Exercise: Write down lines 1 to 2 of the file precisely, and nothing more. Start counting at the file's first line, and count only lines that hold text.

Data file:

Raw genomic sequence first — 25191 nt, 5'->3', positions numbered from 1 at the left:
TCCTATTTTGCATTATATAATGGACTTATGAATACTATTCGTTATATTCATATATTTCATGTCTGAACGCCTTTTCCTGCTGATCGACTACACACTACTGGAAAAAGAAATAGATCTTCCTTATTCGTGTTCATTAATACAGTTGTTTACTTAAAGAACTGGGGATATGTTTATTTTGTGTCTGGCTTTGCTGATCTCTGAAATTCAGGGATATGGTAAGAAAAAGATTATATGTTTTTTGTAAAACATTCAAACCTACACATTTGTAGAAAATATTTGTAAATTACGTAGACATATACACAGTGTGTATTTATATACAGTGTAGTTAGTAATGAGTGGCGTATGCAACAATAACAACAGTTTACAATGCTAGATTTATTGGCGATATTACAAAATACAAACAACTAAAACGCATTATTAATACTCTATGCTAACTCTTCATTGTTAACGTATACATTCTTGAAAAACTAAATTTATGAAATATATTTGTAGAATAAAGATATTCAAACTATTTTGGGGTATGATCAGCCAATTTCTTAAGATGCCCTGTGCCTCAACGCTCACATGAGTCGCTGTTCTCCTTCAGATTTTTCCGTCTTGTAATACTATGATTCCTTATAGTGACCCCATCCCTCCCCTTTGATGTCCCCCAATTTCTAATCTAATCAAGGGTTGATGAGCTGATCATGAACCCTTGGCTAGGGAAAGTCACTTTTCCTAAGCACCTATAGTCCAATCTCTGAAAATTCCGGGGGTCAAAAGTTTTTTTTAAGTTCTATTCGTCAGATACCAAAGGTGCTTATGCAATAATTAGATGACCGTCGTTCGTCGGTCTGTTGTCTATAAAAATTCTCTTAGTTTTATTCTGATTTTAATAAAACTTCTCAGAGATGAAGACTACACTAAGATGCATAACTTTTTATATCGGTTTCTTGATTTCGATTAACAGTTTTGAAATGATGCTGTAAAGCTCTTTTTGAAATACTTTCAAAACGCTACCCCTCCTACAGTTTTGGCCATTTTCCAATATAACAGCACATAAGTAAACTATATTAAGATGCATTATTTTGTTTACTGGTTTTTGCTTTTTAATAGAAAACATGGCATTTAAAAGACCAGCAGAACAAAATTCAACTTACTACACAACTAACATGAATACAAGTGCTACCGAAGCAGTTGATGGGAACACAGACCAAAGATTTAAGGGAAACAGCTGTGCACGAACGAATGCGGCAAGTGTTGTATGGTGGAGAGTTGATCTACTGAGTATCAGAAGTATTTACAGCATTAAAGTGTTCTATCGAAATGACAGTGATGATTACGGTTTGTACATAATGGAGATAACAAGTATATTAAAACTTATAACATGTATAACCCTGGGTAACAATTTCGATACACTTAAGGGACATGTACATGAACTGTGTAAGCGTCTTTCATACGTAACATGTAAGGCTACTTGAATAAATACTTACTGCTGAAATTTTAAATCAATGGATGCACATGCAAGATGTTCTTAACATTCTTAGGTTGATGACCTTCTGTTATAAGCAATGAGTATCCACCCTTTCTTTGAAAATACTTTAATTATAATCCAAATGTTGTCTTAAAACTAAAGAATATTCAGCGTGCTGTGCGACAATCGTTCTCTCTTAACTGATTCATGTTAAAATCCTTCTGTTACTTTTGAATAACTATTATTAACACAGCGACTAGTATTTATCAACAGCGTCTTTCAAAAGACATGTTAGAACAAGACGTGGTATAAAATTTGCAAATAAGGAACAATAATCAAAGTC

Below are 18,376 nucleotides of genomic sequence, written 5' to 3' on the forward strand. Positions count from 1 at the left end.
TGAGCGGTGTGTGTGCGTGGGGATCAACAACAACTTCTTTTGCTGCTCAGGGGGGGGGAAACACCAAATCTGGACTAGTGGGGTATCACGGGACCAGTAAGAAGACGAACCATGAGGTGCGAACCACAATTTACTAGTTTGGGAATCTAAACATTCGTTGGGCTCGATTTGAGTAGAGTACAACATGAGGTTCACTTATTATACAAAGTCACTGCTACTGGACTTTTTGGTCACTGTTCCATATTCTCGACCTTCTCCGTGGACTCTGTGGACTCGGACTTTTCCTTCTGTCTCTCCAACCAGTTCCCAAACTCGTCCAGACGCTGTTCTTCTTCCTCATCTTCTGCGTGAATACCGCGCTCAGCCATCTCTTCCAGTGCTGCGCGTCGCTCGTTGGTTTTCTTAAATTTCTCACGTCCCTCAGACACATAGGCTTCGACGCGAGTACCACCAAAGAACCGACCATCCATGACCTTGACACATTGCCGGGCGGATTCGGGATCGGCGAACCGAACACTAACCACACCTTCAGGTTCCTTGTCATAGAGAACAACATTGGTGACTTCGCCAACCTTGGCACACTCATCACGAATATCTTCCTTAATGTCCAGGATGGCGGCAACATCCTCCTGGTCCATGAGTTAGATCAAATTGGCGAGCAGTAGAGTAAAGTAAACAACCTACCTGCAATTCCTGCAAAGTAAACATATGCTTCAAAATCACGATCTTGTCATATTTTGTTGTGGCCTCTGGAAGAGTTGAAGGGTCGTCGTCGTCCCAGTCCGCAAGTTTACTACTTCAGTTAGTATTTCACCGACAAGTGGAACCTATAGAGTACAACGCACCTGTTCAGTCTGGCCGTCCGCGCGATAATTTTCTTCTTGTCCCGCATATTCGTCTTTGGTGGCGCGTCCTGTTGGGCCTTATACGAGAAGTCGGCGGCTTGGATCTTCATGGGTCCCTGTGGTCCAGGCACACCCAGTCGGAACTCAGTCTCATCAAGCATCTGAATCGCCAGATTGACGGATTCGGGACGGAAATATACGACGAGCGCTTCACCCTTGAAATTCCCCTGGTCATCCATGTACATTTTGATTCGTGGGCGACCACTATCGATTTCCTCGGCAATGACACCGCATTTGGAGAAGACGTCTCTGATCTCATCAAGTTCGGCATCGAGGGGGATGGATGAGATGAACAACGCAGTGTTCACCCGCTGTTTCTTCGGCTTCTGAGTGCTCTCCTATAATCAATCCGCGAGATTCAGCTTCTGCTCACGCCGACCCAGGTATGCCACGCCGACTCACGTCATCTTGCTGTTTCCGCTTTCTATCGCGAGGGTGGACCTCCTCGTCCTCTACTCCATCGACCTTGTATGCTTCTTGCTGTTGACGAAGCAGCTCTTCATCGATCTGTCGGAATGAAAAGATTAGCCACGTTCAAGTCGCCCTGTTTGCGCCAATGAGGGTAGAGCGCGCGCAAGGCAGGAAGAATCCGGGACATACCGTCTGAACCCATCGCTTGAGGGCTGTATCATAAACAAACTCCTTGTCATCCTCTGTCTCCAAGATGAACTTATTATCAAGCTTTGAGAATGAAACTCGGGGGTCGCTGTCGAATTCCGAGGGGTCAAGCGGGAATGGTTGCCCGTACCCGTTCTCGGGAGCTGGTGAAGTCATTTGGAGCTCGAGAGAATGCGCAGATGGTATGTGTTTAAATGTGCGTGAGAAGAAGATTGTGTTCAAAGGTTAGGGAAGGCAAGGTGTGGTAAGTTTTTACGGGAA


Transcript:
Raw genomic sequence first — 25191 nt, 5'->3', positions numbered from 1 at the left:
TCCTATTTTGCATTATATAATGGACTTATGAATACTATTCGTTATATTCATATATTTCATGTCTGAACGCCTTTTCCTGCTGATCGACTACACACTACTGGAAAAAGAAATAGATCTTCCTTATTCGTGTTCATTAATACAGTTGTTTACTTAAAGAACTGGGGATATGTTTATTTTGTGTCTGGCTTTGCTGATCTCTGAAATTCAGGGATATGGTAAGAAAAAGATTATATGTTTTTTGTAAAACATTCAAACCTACACATTTGTAGAAAATATTTGTAAATTACGTAGACATATACACAGTGTGTATTTATATACAGTGTAGTTAGTAATGAGTGGCGTATGCAACAATAACAACAGTTTACAATGCTAGATTTATTGGCGATATTACAAAATACAAACAACTAAAACGCATTATTAATACTCTATGCTAACTCTTCATTGTTAACGTATACATTCTTGAAAAACTAAATTTATGAAATATATTTGTAGAATAAAGATATTCAAACTATTTTGGGGTATGATCAGCCAATTTCTTAAGATGCCCTGTGCCTCAACGCTCACATGAGTCGCTGTTCTCCTTCAGATTTTTCCGTCTTGTAATACTATGATTCCTTATAGTGACCCCATCCCTCCCCTTTGATGTCCCCCAATTTCTAATCTAATCAAGGGTTGATGAGCTGATCATGAACCCTTGGCTAGGGAAAGTCACTTTTCCTAAGCACCTATAGTCCAATCTCTGAAAATTCCGGGGGTCAAAAGTTTTTTTTAAGTTCTATTCGTCAGATACCAAAGGTGCTTATGCAATAATTAGATGACCGTCGTTCGTCGGTCTGTTGTCTATAAAAATTCTCTTAGTTTTATTCTGATTTTAATAAAACTTCTCAGAGATGAAGACTACACTAAGATGCATAACTTTTTATATCGGTTTCTTGATTTCGATTAACAGTTTTGAAATGATGCTGTAAAGCTCTTTTTGAAATACTTTCAAAACGCTACCCCTCCTACAGTTTTGGCCATTTTCCAATATAACAGCACATAAGTAAACTATATTAAGATGCATTATTTTGTTTACTGGTTTTTGCTTTTTAATAGAAAACATGGCATTTAAAAGACCAGCAGAACAAAATTCAACTTACTACACAACTAACATGAATACAAGTGCTACCGAAGCAGTTGATGGGAACACAGACCAAAGATTTAAGGGAAACAGCTGTGCACGAACGAATGCGGCAAGTGTTGTATGGTGGAGAGTTGATCTACTGAGTATCAGAAGTATTTACAGCATTAAAGTGTTCTATCGAAATGACAGTGATGATTACGGTTTGTACATAATGGAGATAACAAGTATATTAAAACTTATAACATGTATAACCCTGGGTAACAATTTCGATACACTTAAGGGACATGTACATGAACTGTGTAAGCGTCTTTCATACGTAACATGTAAGGCTACTTGAATAAATACTTACTGCTGAAATTTTAAATCAATGGATGCACATGCAAGATGTTCTTAACATTCTTAGGTTGATGACCTTCTGTTATAAGCAATGAGTATCCACCCTTTCTTTGAAAATACTTTAATTATAATCCAAATGTTGTCTTAAAACTAAAGAATATTCAGCGTGCTGTGCGACAATCGTTCTCTCTTAACTGATTCATGTTAAAATCCTTCTGTTACTTTTGAATAACTATTATTAACACAGCGACTAGTATTTATCAACAGCGTCTTTCAAAAGACATGTTAGAACAAGACGTGGTATAAAATTTGCAAATAAGGAACAATAATCAAAGTC